The Many Financial Benefits of Thrifting
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Clothing trends come and go like the seasons, but thrifting is one new “trend” that seems to be here to stay. While many people knew of thrift stores before they became popularized with the current trends, fashion influencers encouraged people to seek out well-cared-for thrifted items to look fashionable on a budget. Almost everyone knows that thrifting is better for the environment, but the financial benefits of thrifting are also notable.
What Is Thrifting?
“Thrifting” is the verb form of visiting a thrift store and buying items that have been used before. Secondhand shops are a great way for people to find affordable clothing and things that they could not otherwise afford new. Thrift stores also provide a great opportunity for people who want to make better choices for the environment. Thrifting took off as people started to care more about their health and the health of the world around them, so they wanted to give something an extended life span rather than buying something new.
3 Financial Benefits of Thrifting Your Clothes
Clothing is the most common item that people often include on their thrifting shopping list. Buying secondhand clothes in droves means that people can stand up against fast fashion and rely on clothes that have withstood years of wear and tear. Though it’s also great for the environment, you cannot ignore the financial benefits of thrifting.
1. Save Money
The clothes that you acquire at a thrift store are much cheaper than when they’re brand-new with tags. Some items in the thrift store may even have tags on them, signifying that they’ve never been worn. Thrifting is most popular with Millennials, or Gen Y, and Gen Z individuals, who are more likely to care about climate change. Possibly as a result of thrifting more of their clothing, Millennials spend less per month on clothes than their Gen X counterparts. If you need new clothes, try looking for staple pieces at the thrift store that you can build several outfits around.
2. Give Back to the Community
The money you contribute to a thrift store, whether it’s local to you or somewhere you visit on vacation, supports the community it comes from. Certain thrift stores send profits directly to homeless shelters or animal rescues. If you want to give back to the community and know what you’re supporting, do your research before shopping at a thrift store. You’ll find one worth supporting, and you may continue to go back to it.
3. Invest in Lasting Clothing
Clothing in thrift shops is usually from generations past, things that have withstood the test of time. Sustainable clothes tend to cost a bit more, thanks to the fair wages and sustainably-produced fabrics and textiles, and you can find them potentially much cheaper than new in a thrift store. The more sustainable fabrics you buy from a thrift store, the less frequently you’ll need to shop for new clothes.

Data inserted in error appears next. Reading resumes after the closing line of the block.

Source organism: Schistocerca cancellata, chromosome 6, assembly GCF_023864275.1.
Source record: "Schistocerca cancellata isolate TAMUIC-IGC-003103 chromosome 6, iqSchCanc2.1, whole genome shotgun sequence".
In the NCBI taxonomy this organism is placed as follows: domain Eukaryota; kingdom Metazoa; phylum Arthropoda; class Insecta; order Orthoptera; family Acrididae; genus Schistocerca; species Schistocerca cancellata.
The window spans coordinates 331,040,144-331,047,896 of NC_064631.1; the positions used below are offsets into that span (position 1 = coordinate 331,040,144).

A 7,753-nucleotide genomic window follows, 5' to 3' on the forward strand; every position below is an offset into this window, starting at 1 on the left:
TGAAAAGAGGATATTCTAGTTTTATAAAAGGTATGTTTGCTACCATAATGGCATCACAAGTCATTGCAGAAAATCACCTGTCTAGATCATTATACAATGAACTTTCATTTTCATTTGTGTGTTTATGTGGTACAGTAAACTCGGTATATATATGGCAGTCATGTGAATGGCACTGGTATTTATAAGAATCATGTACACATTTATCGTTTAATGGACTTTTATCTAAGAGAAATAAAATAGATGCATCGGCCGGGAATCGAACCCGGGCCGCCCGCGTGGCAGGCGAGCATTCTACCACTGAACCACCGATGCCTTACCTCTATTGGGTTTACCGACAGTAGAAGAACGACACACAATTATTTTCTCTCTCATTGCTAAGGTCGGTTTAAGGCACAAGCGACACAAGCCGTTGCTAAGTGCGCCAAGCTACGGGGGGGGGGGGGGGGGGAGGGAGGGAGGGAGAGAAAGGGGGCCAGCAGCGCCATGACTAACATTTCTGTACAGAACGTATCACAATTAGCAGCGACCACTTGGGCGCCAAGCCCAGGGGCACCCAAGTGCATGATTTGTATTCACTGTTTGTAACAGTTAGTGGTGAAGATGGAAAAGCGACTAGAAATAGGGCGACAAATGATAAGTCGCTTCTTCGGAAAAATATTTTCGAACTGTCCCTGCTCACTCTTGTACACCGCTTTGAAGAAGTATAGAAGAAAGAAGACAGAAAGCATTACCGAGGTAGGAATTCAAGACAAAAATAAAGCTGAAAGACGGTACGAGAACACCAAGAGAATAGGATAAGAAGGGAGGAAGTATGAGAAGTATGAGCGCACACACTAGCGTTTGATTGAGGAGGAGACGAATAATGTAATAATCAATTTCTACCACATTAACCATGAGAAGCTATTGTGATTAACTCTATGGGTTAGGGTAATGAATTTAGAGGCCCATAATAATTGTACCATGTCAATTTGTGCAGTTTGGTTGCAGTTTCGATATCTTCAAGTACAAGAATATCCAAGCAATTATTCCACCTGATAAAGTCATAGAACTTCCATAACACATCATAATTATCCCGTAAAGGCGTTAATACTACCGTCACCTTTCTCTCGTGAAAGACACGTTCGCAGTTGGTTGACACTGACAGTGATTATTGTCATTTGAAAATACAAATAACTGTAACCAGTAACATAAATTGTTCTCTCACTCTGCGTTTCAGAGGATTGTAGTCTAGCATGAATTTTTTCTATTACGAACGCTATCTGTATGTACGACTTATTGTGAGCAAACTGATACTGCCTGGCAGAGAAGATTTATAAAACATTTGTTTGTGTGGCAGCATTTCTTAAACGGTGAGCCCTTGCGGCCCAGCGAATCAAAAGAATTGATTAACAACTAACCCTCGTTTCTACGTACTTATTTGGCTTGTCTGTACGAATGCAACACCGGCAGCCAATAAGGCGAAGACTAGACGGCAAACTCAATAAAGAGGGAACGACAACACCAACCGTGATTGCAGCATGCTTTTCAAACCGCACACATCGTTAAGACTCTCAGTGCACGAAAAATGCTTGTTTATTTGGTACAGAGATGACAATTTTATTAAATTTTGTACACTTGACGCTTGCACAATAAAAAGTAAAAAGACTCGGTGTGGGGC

This clothing has likely lasted years, and it will last even longer if you take care of it correctly. By purchasing from a thrift store, you know that the clothing you bought has lasted through washes and can hold up for quite a few wears for you until it moves onto the next cycle of life and is turned into rags or discarded responsibly.
Potential Downsides to Thrifting
Though thrifting started as a way for lower-income families to shop without worries, thrifting has recently started trending. Thrifting is absolutely better for the environment than buying everything new. Still, it becomes an issue when people decide to take thrifted pieces and resell them because it takes those resources away from the people who could use them most. One of the most important components of thrifting is shopping responsibly and leaving things that you don’t need or plan only to wear once.
Another downside of thrifting is that you may be indirectly supporting fast fashion. Fast fashion leads to waste because it is often poorly made and doesn’t have a long life span, so tons of waste end up in landfills every year. You can tell a fast fashion brand by the tag on the clothing, and while you may not be supporting the retailer directly, you could be showing that there’s a demand for fast fashion. However, the financial benefits of thrifting may outweigh potentially supporting a fast fashion brand indirectly.
Are the Financial Benefits of Thrifting Worth It?
In short, yes. The financial benefits of thrifting can help save your wallet just as you plan to better the environment by not contributing to new production. The only issue is that you must be picky when choosing your thrifted clothes. Don’t buy something just to resell it later. You may want to think of how often you’ll wear the article of clothing or how many outfits you could make with it. Acquiring “hauls” anywhere — via fast fashion or a thrift store — could still deplete resources that other people desperately need. Consume responsibly, and you’ll benefit the environment while saving the strain on your wallet.
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About the author
Rachel serves as the Assistant Editor of Environment.co. A true foodie and activist at heart, she loves covering topics ranging from veganism to off grid living.